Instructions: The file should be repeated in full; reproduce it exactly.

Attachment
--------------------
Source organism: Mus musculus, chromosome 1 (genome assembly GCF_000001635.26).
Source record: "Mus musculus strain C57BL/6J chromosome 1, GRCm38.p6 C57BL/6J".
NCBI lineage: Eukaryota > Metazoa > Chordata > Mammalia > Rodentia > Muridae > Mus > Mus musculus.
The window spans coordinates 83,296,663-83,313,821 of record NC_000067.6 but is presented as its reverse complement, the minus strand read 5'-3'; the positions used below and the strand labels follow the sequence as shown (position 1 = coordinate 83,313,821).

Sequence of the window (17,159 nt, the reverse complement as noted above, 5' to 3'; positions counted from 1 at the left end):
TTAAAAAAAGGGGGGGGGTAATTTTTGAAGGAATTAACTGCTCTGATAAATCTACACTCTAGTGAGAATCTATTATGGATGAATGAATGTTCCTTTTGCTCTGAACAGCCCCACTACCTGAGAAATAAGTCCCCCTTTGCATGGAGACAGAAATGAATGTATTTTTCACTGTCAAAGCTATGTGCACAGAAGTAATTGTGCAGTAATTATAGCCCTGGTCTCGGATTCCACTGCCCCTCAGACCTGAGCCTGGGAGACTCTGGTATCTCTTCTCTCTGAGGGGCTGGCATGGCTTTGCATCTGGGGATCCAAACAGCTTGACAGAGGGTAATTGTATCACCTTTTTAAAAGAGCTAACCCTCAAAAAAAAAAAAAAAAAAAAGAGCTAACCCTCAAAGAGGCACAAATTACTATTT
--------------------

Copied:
Source organism: Mus musculus, chromosome 1 (genome assembly GCF_000001635.26).
Source record: "Mus musculus strain C57BL/6J chromosome 1, GRCm38.p6 C57BL/6J".
NCBI lineage: Eukaryota > Metazoa > Chordata > Mammalia > Rodentia > Muridae > Mus > Mus musculus.
The window spans coordinates 83,296,663-83,313,821 of record NC_000067.6 but is presented as its reverse complement, the minus strand read 5'-3'; the positions used below and the strand labels follow the sequence as shown (position 1 = coordinate 83,313,821).

Sequence of the window (17,159 nt, the reverse complement as noted above, 5' to 3'; positions counted from 1 at the left end):
TTAAAAAAAGGGGGGGGGTAATTTTTGAAGGAATTAACTGCTCTGATAAATCTACACTCTAGTGAGAATCTATTATGGATGAATGAATGTTCCTTTTGCTCTGAACAGCCCCACTACCTGAGAAATAAGTCCCCCTTTGCATGGAGACAGAAATGAATGTATTTTTCACTGTCAAAGCTATGTGCACAGAAGTAATTGTGCAGTAATTATAGCCCTGGTCTCGGATTCCACTGCCCCTCAGACCTGAGCCTGGGAGACTCTGGTATCTCTTCTCTCTGAGGGGCTGGCATGGCTTTGCATCTGGGGATCCAAACAGCTTGACAGAGGGTAATTGTATCACCTTTTTAAAAGAGCTAACCCTCAAAAAAAAAAAAAAAAAAAAGAGCTAACCCTCAAAGAGGCACAAATTACTATTT